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Editorial columns

Book facts
Grave- minder
by Melissa Marr
324 Pages, $22.99

‘Cozy horror story’ an enchanting read

With “Graveminder,” Melissa Marr, author of the best-selling “Wicked Lovely” series for young adults, gives us her first adult novel.

It’s a paranormal romance adventure set in the singular town of Claysville, where two families are tied together by a long-held tradition of tending the dead.

Long ago, the villagers made a deal with the mysterious Mr. D to provide a chain of Undertakers and Graveminders to ensure that all those born in Claysville would make quick and safe journeys to the other side when they die.

And so, for 300 years, generation after generation, one man from the Montgomery family and one woman from the Barrow family have handed down their odd jobs.

Byron and Rebekkah, the new team, are shocked by their sudden call to duty but have no time to question fate: The hungry dead are already wandering the streets.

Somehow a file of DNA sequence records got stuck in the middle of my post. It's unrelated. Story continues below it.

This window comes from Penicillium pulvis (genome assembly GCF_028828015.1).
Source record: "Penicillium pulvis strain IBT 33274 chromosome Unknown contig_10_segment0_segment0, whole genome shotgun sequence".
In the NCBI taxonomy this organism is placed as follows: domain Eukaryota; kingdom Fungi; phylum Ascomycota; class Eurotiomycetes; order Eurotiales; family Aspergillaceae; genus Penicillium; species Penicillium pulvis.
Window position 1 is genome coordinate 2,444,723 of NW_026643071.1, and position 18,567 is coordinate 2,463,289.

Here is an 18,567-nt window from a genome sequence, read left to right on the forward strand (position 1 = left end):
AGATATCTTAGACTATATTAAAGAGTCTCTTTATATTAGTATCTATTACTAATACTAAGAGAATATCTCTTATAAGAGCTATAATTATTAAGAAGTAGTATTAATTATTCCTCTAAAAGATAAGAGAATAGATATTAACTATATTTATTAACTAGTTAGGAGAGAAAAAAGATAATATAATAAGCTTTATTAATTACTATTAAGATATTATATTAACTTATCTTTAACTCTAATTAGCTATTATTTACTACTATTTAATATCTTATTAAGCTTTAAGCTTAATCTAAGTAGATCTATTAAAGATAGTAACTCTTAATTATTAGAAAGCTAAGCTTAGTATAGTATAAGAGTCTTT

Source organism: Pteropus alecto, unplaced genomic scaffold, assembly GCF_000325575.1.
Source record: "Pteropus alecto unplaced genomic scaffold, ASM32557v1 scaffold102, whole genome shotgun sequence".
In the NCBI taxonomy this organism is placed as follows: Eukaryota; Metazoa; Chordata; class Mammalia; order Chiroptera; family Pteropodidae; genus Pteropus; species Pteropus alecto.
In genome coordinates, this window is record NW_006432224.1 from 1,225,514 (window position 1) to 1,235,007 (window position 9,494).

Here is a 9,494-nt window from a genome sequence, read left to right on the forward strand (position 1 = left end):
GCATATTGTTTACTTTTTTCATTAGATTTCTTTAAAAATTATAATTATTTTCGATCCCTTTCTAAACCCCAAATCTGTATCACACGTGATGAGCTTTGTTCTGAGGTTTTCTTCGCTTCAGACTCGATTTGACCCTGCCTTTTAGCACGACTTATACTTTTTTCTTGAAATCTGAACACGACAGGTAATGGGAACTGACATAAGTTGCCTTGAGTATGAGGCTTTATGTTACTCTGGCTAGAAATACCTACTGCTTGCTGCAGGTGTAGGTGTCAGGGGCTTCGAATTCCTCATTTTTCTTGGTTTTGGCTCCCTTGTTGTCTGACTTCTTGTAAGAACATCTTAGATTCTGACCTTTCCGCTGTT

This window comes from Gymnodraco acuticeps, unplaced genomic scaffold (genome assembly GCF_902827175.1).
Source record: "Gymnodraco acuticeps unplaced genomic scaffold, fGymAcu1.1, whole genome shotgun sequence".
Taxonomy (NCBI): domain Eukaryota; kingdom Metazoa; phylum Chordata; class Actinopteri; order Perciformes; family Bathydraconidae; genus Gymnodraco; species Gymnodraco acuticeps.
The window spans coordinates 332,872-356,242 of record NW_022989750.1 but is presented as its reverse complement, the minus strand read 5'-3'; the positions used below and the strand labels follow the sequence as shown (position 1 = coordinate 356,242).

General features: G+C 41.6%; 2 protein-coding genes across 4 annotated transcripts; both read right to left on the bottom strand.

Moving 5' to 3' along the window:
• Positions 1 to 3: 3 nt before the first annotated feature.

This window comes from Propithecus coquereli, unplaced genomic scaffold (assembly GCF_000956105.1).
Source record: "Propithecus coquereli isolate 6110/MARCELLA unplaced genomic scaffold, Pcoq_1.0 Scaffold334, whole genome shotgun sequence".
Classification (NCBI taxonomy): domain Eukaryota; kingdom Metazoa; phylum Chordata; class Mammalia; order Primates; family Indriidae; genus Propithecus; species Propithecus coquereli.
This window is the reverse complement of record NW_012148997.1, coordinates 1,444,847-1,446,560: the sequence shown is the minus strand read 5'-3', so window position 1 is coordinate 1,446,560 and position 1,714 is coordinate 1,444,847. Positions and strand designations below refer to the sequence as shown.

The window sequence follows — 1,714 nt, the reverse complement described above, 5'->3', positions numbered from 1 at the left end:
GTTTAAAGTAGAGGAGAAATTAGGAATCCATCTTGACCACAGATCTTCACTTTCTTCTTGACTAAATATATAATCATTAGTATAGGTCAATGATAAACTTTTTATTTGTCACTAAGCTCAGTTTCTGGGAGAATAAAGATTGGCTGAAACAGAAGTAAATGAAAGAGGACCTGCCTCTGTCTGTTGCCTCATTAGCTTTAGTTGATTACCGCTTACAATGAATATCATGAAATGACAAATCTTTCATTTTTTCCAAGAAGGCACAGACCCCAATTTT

The town and its antiquated rituals make an appealing setting: the Graveminder, or Last Mourner, ringing a bell as she follows the coffin to the cemetery; the sprinkling of the earth with whiskey; the entrance to the land of the dead behind an old cabinet in the funeral parlor – it’s all splendidly creepy.

But the sexual tension between the new Undertaker and his Graveminder is less compelling than the premise suggests.

The repetitive conversations between Byron and Rebekkah (he tries to get her to admit she loves him; she tries to avoid talking about it) suck some of the energy out of the plot.

Still, I can’t help liking this book. Marr creates sympathetic characters, she takes readers to places both sinister and delightful, and there’s a satisfying end to a wonderfully awful villain. It’s a fast read, spooky enough to please but not too disturbing to read in bed. Fans will be looking for a sequel to this cozy horror story as soon as they read the last page.

Laura Whitcomb is the author of the young adult novels “A Certain Slant of Light” and “The Fetch.” She wrote this review for Washington Post Book World.